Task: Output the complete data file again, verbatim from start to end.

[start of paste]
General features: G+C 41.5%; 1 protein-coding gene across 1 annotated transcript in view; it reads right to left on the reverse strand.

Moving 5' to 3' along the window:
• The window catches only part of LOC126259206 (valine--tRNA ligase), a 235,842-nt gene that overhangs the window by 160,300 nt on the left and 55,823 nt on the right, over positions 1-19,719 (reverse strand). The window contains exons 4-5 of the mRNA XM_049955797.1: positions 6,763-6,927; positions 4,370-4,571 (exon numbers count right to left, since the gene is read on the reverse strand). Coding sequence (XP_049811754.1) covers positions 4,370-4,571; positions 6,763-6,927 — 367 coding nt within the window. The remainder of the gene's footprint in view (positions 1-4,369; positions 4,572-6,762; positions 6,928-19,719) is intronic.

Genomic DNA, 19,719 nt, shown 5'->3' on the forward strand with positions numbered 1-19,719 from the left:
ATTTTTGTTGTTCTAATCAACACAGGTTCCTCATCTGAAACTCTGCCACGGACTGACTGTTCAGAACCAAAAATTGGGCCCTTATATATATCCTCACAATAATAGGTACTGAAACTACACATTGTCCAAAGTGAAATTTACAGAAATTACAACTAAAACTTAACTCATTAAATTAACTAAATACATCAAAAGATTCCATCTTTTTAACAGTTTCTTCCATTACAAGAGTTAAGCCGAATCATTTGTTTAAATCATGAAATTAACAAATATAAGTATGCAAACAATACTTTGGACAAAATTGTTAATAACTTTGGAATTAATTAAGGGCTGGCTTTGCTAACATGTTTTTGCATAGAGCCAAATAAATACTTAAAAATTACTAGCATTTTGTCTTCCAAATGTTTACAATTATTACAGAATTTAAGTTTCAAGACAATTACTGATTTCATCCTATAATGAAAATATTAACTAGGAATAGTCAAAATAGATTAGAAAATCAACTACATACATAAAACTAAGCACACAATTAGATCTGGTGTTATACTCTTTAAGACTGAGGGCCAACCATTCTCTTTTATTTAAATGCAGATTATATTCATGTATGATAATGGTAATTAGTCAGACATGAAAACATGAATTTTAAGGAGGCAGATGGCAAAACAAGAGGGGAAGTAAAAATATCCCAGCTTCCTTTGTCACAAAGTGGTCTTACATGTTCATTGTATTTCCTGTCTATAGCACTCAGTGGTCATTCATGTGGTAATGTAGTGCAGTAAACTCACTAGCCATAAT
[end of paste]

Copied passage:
General features: G+C 41.5%; 1 protein-coding gene across 1 annotated transcript in view; it reads right to left on the reverse strand.

Moving 5' to 3' along the window:
• The window catches only part of LOC126259206 (valine--tRNA ligase), a 235,842-nt gene that overhangs the window by 160,300 nt on the left and 55,823 nt on the right, over positions 1-19,719 (reverse strand). The window contains exons 4-5 of the mRNA XM_049955797.1: positions 6,763-6,927; positions 4,370-4,571 (exon numbers count right to left, since the gene is read on the reverse strand). Coding sequence (XP_049811754.1) covers positions 4,370-4,571; positions 6,763-6,927 — 367 coding nt within the window. The remainder of the gene's footprint in view (positions 1-4,369; positions 4,572-6,762; positions 6,928-19,719) is intronic.

Genomic DNA, 19,719 nt, shown 5'->3' on the forward strand with positions numbered 1-19,719 from the left:
ATTTTTGTTGTTCTAATCAACACAGGTTCCTCATCTGAAACTCTGCCACGGACTGACTGTTCAGAACCAAAAATTGGGCCCTTATATATATCCTCACAATAATAGGTACTGAAACTACACATTGTCCAAAGTGAAATTTACAGAAATTACAACTAAAACTTAACTCATTAAATTAACTAAATACATCAAAAGATTCCATCTTTTTAACAGTTTCTTCCATTACAAGAGTTAAGCCGAATCATTTGTTTAAATCATGAAATTAACAAATATAAGTATGCAAACAATACTTTGGACAAAATTGTTAATAACTTTGGAATTAATTAAGGGCTGGCTTTGCTAACATGTTTTTGCATAGAGCCAAATAAATACTTAAAAATTACTAGCATTTTGTCTTCCAAATGTTTACAATTATTACAGAATTTAAGTTTCAAGACAATTACTGATTTCATCCTATAATGAAAATATTAACTAGGAATAGTCAAAATAGATTAGAAAATCAACTACATACATAAAACTAAGCACACAATTAGATCTGGTGTTATACTCTTTAAGACTGAGGGCCAACCATTCTCTTTTATTTAAATGCAGATTATATTCATGTATGATAATGGTAATTAGTCAGACATGAAAACATGAATTTTAAGGAGGCAGATGGCAAAACAAGAGGGGAAGTAAAAATATCCCAGCTTCCTTTGTCACAAAGTGGTCTTACATGTTCATTGTATTTCCTGTCTATAGCACTCAGTGGTCATTCATGTGGTAATGTAGTGCAGTAAACTCACTAGCCATAAT